These beans and "hot sauce" is another recipe from my childhood. It is a recipe that came from my maternal Grandmother and my mom started making it for us when I was little. It's funny because the original recipe from my Grandma was titled "Chile Verde". I kind of wonder if somewhere along the line someone misread tomatoes for tomatillos because this recipe is basically chile verde with tomatoes instead of tomatillos.
Despite the discrepancy, we grew up just calling it hot sauce.
I changed the recipe a little from the one my mom makes. Mainly the chiles. My mom uses canned diced chiles and I opted to buy fresh Anaheim chiles and roast them under the broiler before adding them to the stew. Canned chiles are okay, but the depth of flavor and additional sweetness from using fresh is definitely worth going to the extra little bit of trouble.
Pinto Beans and "Hot Sauce"
~serves about 8~
Note* You can pretty much use any cut of pork you want for this recipe. Typical choices would be pork shoulder or butt. I have even used lean pork chops with good results. I used pork shoulder steaks here.
Note** To cut up the tomatoes, use a pair of kitchen shears and snip them up right in the can before adding them to the pan.
For the Pinto Beans
1 lb. pinto beans, rinsed, picked over and soaked overnight
2 large onions, peeled and chopped coarse
2 med. or 3 small hamhocks
6 c. water
For the Hot Sauce
1 1/2 lb. Anaheim chilies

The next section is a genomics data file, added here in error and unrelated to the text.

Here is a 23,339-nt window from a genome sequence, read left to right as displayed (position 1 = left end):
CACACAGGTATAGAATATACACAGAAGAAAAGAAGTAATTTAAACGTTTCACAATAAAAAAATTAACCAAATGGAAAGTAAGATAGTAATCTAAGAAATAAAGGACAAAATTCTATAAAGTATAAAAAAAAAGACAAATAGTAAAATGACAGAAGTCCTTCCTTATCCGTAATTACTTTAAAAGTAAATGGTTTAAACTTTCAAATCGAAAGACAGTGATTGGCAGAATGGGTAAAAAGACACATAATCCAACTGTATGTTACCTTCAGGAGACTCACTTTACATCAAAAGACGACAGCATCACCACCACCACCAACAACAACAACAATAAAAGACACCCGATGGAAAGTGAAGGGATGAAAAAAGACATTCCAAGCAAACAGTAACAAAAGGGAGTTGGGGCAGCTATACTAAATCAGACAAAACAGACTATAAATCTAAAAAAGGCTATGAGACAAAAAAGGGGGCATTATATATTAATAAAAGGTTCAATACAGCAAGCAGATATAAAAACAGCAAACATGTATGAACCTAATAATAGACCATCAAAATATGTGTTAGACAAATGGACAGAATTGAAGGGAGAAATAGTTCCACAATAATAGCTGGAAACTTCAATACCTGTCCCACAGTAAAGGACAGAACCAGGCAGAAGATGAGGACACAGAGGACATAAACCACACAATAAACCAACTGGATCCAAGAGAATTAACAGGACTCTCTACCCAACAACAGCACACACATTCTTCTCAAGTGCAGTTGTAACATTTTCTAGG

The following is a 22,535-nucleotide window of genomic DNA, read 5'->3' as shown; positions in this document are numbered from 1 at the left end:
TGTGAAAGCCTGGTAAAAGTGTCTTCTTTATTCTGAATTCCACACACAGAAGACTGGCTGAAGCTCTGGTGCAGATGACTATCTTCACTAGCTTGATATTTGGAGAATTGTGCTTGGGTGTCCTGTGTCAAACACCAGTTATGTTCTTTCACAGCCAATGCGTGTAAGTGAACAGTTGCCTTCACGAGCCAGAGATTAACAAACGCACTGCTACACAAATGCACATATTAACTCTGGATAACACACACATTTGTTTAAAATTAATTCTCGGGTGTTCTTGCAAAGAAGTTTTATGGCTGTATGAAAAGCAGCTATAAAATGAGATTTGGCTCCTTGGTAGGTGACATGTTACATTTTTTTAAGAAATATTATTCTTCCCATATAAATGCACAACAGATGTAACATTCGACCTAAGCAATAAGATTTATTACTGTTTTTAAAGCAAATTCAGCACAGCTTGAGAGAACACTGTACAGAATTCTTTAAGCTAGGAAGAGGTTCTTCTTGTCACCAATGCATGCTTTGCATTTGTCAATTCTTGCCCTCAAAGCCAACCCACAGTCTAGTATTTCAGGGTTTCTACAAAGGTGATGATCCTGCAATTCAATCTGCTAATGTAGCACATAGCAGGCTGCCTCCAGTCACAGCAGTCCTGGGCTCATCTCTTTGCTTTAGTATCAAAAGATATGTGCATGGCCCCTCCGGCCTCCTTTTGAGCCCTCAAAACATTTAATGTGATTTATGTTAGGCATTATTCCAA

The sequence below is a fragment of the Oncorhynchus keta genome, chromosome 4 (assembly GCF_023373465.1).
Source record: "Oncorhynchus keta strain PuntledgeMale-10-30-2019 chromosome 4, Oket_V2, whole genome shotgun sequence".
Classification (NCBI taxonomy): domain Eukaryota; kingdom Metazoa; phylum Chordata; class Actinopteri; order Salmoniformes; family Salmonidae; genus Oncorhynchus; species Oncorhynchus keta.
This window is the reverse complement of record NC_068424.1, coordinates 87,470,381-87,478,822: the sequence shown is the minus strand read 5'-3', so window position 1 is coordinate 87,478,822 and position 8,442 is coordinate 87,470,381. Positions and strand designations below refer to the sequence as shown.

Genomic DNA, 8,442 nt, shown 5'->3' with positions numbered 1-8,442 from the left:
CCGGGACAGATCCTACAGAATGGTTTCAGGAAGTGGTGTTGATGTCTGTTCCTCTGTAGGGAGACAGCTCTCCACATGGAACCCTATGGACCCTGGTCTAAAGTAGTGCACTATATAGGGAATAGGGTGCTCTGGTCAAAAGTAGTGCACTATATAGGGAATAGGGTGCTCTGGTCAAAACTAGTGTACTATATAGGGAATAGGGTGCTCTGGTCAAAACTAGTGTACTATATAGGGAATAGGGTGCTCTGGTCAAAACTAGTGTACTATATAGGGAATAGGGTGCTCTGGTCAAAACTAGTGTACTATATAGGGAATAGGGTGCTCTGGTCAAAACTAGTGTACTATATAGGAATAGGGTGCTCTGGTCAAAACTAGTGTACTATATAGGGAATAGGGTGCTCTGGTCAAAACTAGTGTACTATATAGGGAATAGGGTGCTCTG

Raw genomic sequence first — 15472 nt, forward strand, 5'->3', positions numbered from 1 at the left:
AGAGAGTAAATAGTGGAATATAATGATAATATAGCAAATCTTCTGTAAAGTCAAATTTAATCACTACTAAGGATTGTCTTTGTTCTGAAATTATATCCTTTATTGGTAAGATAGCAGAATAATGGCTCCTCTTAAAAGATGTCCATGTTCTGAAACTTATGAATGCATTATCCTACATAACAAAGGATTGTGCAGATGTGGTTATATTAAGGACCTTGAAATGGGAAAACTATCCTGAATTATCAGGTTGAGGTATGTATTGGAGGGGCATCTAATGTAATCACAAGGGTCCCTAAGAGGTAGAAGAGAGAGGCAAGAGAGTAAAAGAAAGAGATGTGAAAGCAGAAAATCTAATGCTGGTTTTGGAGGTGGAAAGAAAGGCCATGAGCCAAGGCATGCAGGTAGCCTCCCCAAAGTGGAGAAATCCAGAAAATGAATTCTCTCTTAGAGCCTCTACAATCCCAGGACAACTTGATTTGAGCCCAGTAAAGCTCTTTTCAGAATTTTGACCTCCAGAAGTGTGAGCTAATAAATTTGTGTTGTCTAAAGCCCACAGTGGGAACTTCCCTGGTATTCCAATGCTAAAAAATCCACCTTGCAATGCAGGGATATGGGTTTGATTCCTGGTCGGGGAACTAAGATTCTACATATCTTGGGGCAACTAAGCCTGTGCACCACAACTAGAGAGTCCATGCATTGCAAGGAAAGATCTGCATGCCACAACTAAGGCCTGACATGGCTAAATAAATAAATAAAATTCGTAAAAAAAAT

2-6 t. vegetable oil
2 1/2 - 3 lb. pork, cut into 3/4 - 1 inch cubes
8 garlic cloves, minced
2-3 serrano chilies, seeds and ribs removed, minced fine
3 T. flour
2 (28 oz.) cans whole tomatoes, roughly cut up
1/2 t. salt
Chopped fresh cilantro, for garnish (optional)
pickled jalepenos, chopped, for garnish (optional)
1. For the beans: Add all the ingredients for the beans in a large pot. Bring to a boil, reduce heat to medium-low and simmer uncovered, stirring occasionally until the beans are very tender and breaking down, about 2 1/2 hours. (You'll need to stir the pot more often the thicker the beans become, to prevent them from sticking to the bottom of the pan.) Remove the hamhocks and let them cool enough to handle. Remove the meat, shred and add back to the beans (there might not be very much meat at all).
2. Make the roasted Anaheim chilies: Adjust oven rack to upper middle position and heat the broiler. Line a baking sheet with foil, lay the Anaheims in a single layer. Roast until the skins blister all over and blacken in spots, turning occasionally with tongs, about 20 minutes total. Remove to a heat safe bowl and cover tightly with plastic wrap. Let sit 10-15 minutes or until cool enough to handle. Peel and remove seeds from the chilies and coarsely chop. Set aside.
3. For the hot sauce: Heat 2 t. oil in a large stockpot or dutch oven over medium-high heat until just beginning to smoke. Add 1/3 of the pork and brown well on first side, 3-5 minutes. Stir pan and cook another minute or two. Remove pork to a plate. Repeat this process twice more, using an additional 2 t. oil per batch (if necessary). (If the bottom of the pan starts to become too brown, between batches you can add a little bit of water and scrape up the fond in the pan and add to the pork on the plate, Then proceed to the next batch.)
4. Reduce heat to medium. To the drippings left in the pan add garlic and serrano chile, cook stirring constantly until fragrant, about 15 seconds. Add flour and cook for 1 minute. Add roasted Anaheims and tomatoes (undrained), pork, water and salt. Bring to a simmer, reduce heat to medium-low, cover and simmer for 1 hour. Uncover and simmer for another hour, until the pork is fork tender and the sauce thickens and darkens slightly. Serve in bowls, with beans, garnishing with chopped cilantro and pickled jalepenos.